My modified step 3 mimics Ramsey’s, but I’ve broken mine down into two steps. First up? Save 3 months’ expenses, or about $3,000 based on my current budget—though I do hope to increase my income and move to an apartment, increasing my expenses in the process, so that number might change by the time I approach this step.

Baby step 3B

Save 6 months’ expenses.

Once I’ve managed that initial 3-month emergency fund, I’ll be setting myself up to double it with 6-months of savings. With medical concerns and the instability of freelance work, having an ample emergency fund will give me the security to continue through this process and, more generally, life.

Baby step 4

Invest 10% for retirement.

I’ve never had a full-time, salaried job like a more conventional person my age. As a result, I don’t have an employer-backed retirement plan or similar long-term funding. Of course, it would be better if I could start on this step sooner but, at present, the short-term security that less debt and emergency savings can provide is a higher priority. I’m also investing less than Ramsey’s original baby step suggests. But, in a long-term sense, I’ll be more ready to increase that percentage in the future!

Baby step 5

Pay off student loans.

At this point in the process, my day will get a little scarier. I’ll be prepped to face that minimum-payment monster in the closet, student loans. I have both private and federal loans that, suffice it to say, are the bane of my financial existence. At this point, I’ll be knocking them off one by one until I can say I’m finally free from their grasp!

Baby Step 6

Save for family.

I don’t have a concrete timeline for making my way through these steps, largely because I’m still working on getting my income to a more livable rate. I think I can say pretty confidently, though, that, by the time I reach this step, I’ll be at the point where not only do I want to start a family, I’m financially in a place where I can do so. I want to foster or adopt and both will require savings and financial security.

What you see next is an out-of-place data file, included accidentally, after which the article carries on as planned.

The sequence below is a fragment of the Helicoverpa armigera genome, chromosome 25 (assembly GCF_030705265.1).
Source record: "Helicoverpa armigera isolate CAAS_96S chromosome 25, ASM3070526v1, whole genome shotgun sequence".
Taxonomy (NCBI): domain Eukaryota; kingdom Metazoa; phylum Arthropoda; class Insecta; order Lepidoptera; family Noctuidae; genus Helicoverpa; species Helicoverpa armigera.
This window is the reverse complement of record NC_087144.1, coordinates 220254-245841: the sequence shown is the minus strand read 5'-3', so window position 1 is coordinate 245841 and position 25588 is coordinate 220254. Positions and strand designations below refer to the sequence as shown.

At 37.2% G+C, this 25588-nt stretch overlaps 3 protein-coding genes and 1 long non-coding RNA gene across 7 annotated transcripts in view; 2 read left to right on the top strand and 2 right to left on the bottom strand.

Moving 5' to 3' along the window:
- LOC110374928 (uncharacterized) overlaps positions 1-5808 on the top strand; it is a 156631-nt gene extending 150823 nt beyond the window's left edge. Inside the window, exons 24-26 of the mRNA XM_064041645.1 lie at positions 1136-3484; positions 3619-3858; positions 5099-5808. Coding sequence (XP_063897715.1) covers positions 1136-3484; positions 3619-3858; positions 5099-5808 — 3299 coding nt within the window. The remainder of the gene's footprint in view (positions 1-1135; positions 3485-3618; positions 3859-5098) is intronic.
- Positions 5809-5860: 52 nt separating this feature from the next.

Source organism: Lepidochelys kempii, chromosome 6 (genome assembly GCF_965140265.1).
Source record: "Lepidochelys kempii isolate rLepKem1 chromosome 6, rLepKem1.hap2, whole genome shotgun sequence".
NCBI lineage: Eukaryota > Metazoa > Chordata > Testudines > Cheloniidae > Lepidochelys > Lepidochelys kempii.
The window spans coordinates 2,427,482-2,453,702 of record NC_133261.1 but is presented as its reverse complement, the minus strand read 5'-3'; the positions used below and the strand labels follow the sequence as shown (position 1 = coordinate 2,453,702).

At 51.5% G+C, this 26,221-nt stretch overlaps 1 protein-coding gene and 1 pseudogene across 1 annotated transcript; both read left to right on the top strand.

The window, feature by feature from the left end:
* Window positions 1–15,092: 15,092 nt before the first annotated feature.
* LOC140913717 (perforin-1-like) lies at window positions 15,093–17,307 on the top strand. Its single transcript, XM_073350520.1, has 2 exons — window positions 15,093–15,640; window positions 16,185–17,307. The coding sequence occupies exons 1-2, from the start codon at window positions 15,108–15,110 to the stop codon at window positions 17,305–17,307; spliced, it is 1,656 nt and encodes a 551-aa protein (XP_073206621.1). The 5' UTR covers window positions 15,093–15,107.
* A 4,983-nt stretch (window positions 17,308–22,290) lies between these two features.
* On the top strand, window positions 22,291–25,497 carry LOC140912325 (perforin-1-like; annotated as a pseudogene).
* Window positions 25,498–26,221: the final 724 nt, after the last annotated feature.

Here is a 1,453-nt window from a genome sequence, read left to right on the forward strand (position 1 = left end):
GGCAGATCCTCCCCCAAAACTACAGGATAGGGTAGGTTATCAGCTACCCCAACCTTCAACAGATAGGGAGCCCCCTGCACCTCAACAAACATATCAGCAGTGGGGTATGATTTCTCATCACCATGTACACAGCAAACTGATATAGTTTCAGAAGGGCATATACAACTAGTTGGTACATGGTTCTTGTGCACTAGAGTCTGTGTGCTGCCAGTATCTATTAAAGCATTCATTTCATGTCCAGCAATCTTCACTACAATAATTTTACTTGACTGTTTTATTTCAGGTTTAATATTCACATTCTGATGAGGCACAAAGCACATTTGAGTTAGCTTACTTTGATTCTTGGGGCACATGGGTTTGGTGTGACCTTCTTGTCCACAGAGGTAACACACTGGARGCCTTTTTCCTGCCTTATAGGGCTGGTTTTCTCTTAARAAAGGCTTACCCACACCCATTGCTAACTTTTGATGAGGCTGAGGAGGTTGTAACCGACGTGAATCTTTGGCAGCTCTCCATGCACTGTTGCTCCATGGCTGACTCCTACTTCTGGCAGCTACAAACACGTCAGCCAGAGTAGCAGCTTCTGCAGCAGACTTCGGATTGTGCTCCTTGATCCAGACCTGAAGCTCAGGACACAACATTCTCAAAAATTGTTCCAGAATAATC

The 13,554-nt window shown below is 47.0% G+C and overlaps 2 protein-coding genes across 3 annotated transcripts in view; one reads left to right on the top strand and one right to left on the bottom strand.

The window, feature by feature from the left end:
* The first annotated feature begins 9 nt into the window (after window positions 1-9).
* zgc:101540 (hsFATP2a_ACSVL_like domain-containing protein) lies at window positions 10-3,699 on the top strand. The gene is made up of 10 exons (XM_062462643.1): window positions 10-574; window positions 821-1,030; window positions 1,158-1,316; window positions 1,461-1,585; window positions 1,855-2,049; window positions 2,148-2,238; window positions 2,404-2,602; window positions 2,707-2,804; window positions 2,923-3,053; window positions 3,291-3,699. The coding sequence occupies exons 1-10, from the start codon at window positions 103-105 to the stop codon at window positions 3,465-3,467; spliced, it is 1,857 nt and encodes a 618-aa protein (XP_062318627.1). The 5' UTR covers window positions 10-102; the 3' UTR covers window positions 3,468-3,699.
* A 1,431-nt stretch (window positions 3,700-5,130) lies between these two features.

Baby Step 7

Build wealth & give.

By this final stage of the process, I’ll presumably have not just financial security, but financial freedom. In this case, that means I’ll be back to Ramsey’s original baby steps, working towards financial abundance. I have a long list of courses I’d love to support financially—this level of financial ability would help make that happen!

Modified Dave Ramsey Baby Steps Infographic

These aren’t my only financial goals, of course. I’ll be working to increase my income along the way (making these steps easier, too!). I’m already investing small amounts with Stash and saving with Ally, both of which I plan to continue, barring any disasters in the process. While I’m building my emergency fund, I also plan to make small extra payments to the first credit card on my list. But, at the end of the day, each step will be a top focus. And, by the time I finish all of the above, I think I may very well have the financial life of my dreams!

Could modified Dave Ramsey baby steps help you control your finances? Use Mine as inspiration to create your own version, and be sure to share the finished product!

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Best Personal Finance Apps to Manage Your Money

Best Personal Finance Apps to Manage Your Money

According to Time, Americans cumulatively check their cell phones about 8 million times a day. Why not use a few of those unlocks to check in on your finances? Pick up a few of the best personal finance apps for your lifestyle and make managing your money easier than ever.

From improving your credit and setting up a budget to saving for emergencies and evaluating your spending, there’s an app for every aspect of money management—and a lot of them tackle several (if not all) of the tasks you could want! And they work for all sorts of financial situations—thanks to the seemingly endless customisations available in these apps, you can make them work whether you’re living paycheck to paycheck or you’re already a millionaire (and if you are a millionaire, feel free to become a sponsor of An Ideal Life!).

Why go digital? Not only are we as a society always on our phones, but digital money management couldn’t be easier. I’m normally a paper and pen kind of girl, but I love these tools for their customisation options, personalised tips, and (mostly) seamless integration with my existing accounts.

Looking for more apps to download? Check out my picks for a healthy lifestyle and the best options for spoonies.

These are some of the best personal finance apps I’ve found for managing my money (and yours):

For Budgeting & Tracking your funds:

I recently switched to YNAB for balancing my budget and really like it so far. But, in the past, I’ve used a wide variety of budgeting apps!

YNAB (You Need a Budget)